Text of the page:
Lots of medical students come from medical families. But few can match Geoff Rutledge’s family legacy.
When Rutledge graduates from the University of Minnesota Medical School in May, he will be the fourth generation Rutledge to do so and the fifth-generation physician in his family.
“I think it’s really unusual that there were four of us at the same school,” says Geoff’s father, Robb Rutledge, M.D., an orthopaedic surgeon in Red Wing, Minnesota. “There has always been a Dr. Rutledge in the state since 1920.”
Geoff, who is specializing in general surgery and matched for his residency at Mount Sinai hospital in New York, says that his family’s history had an impact on him while he studied at the University. He recalls experiencing a sense of connection in Jackson Hall, where his father and grandfather had sat for anatomy class.
“Three generations in a row, we were all on campus in the same building learning anatomy,” says Geoff.
The legacy began in the early 1900s with Lloyd Howard Rutledge, whose father was a doctor (although not a University of Minnesota graduate). After a brief stint working for a glass company in Kansas City, Missouri, Lloyd followed mentor Clarence M. Jackson to the University of Minnesota, where he received an M.A. in anatomy and his medical degree in 1919. (Jackson was an anatomy professor and director of the anatomy department at the University, and in 1954, Jackson Hall was named in his honor.)
Shortly after graduating, Lloyd took a job in Detroit Lakes, Minnesota, where he practiced from 1920 to 1970. “Nobody does that anymore,” says Robb. “He knew that county backwards and forwards.”
Lloyd’s son, John Rutledge—Robb’s father—was next in line to attend the Medical School. After graduating in 1950, he went on to specialize in general practice and completed additional training in surgery. He worked in Minnesota’s Becker County. “Dad practiced till the day he died in 1983,” says Robb with pride.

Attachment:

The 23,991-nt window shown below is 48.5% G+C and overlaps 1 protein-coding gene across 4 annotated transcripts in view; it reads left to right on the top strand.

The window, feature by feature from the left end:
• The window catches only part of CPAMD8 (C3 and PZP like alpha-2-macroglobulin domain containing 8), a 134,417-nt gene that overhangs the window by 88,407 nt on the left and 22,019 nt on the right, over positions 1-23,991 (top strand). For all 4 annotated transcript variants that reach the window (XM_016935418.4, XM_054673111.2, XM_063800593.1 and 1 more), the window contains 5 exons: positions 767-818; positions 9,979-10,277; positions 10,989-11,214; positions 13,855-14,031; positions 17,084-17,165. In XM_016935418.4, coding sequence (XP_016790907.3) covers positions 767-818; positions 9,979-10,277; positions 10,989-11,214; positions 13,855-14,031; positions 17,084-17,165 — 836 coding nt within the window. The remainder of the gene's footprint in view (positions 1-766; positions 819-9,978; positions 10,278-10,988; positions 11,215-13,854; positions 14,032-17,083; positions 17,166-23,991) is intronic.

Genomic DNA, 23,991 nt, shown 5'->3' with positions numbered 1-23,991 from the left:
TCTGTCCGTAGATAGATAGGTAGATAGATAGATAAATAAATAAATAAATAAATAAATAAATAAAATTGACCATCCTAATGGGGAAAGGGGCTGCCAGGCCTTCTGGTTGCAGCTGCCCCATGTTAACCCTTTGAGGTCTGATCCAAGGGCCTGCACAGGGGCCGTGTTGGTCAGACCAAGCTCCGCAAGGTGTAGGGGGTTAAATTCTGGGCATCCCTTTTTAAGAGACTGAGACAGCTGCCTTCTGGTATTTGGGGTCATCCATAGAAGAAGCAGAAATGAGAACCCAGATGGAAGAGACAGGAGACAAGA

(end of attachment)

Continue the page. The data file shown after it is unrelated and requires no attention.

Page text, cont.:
Although he never felt pressured to go into medicine, Robb says that curiosity lured him in. “The first time I scrubbed in was with my father. I somehow didn’t get sick. In fact, it was interesting.”
While his attraction to medicine was developing, so was his love for the University.
“I went to a Gopher [football] game when I was 9. We watched Bobby Bell and Carl Eller play,” Robb recalls. “Every time I step on campus, it feels like home. Gopher sports has been a constant in my life.”
Just over a decade later, Robb followed in his father’s—and grandfather’s—footsteps, enrolling at the University in 1970. As an undergrad, he lived in the Frontier Hall dorm on campus and says that Gopher sports played a major role in his life.
“Gopher basketball probably saved me,” says Robb. “It gave me something to cling to while I was trying to get my bearings as a freshman.”
He also joined the Kappa Sigma fraternity, forging friendships that continue today.
Robb, who initially considered becoming a lawyer, says he’s grateful for the Medical School faculty members who helped him find his niche. “I was a third-year student, and I knew I wanted to do surgery, so I asked Dr. [James] House if I could scrub in on a case,” he says. “I saw them dislocate a hip [as part of a hip replacement], and I thought, ‘Wow! I want to do that.’”
His career path was set.
After graduating from the Medical School in 1979, Robb began a surgical internship at Hennepin County Medical Center, where he met his future wife, Jane. “A peds patient with a broken ankle played matchmaker,” he says.
In 1984, Robb started an orthopaedic practice in Red Wing, where he and Jane raised two sons and a daughter. Today, Geoff, their older son, is taking after his father in more ways than one.
Like his father and grandfather, Geoff had an early curiosity about medicine. When he was a sophomore in college, he asked Robb if he could observe an operation. “I never felt woozy. It really excited me,” Geoff says.
After receiving his undergraduate degree from the University of St. Thomas, Geoff spent two years in North Carolina working for Teach For America, unsure whether medicine was right for him. After concluding that it was, he started medical school at the University in 2006.
Observing his father’s career inspired his decision. “My dad had a huge influence on me. He loves his job. He’s a real role model,” says Geoff, who, like his dad, has developed strong ties to the University. “It’s a great school—a topnotch medical university.”
Also like his father, Geoff is spending a lot of time at Hennepin County Medical Center. Perhaps he’ll meet a pediatric nurse, his dad teases, and continue the Rutledge family legacy.
By Robyn White